Few concepts in higher education are of greater interest and importance than the notion of critical thinking. Writing can be a mechanism for both demonstrating that critical thinking has occurred and as a mechanism for catalyzing it to occur. Writing can demonstrate critical thinking in papers and other written texts which can be thought of as critical thinking product/performance (finished formal papers, projects). Writing can also cause critical thinking to occur as students engage with material through the generation of texts in response to material they are learning. In this case, critical thinking is more process, a form of engaged inquiry or directed learning that is elicited by writing.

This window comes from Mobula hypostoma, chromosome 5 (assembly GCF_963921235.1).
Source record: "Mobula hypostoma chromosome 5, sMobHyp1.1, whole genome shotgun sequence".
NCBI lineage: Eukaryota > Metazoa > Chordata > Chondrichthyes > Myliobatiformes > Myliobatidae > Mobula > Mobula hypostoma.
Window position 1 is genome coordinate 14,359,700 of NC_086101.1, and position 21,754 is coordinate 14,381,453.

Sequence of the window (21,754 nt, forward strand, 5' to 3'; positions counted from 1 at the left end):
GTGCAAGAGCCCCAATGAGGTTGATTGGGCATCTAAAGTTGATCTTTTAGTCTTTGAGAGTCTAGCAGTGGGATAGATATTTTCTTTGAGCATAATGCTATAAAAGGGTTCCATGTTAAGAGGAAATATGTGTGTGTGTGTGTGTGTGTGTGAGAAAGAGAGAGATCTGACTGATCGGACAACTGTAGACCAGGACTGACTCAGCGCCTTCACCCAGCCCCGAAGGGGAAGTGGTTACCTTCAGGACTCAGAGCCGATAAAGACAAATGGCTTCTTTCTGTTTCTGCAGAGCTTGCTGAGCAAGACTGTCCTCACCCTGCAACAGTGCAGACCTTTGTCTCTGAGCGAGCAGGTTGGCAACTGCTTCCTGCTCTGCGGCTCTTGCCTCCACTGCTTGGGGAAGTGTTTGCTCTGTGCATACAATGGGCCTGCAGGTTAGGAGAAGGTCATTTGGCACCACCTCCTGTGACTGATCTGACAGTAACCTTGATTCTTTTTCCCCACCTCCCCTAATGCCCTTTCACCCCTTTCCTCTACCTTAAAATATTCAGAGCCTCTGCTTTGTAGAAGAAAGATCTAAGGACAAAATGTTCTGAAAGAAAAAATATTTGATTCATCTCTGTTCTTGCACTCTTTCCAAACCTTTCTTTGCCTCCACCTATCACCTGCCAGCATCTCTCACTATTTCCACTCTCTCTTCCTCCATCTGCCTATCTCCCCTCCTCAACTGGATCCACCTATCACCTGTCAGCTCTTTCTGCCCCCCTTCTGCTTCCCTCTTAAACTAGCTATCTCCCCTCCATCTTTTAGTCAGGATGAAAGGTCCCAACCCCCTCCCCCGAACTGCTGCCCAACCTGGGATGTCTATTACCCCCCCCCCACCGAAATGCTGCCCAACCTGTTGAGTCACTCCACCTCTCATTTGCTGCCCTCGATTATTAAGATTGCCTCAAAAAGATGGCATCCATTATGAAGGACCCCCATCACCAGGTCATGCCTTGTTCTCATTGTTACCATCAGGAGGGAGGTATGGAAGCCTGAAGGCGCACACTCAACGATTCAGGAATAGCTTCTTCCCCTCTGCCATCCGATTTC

In all cases, a central element of critical thinking is a dialogic approach. So with a critical thinking writing prompt, a student is not asked to recite information from text or lecture, but to explain and evaluate multiple perspectives from a variety of sources he or she has come in contact with. The strategy is about working from a question or problem and struggling to evaluate and make sense of it from available information and data.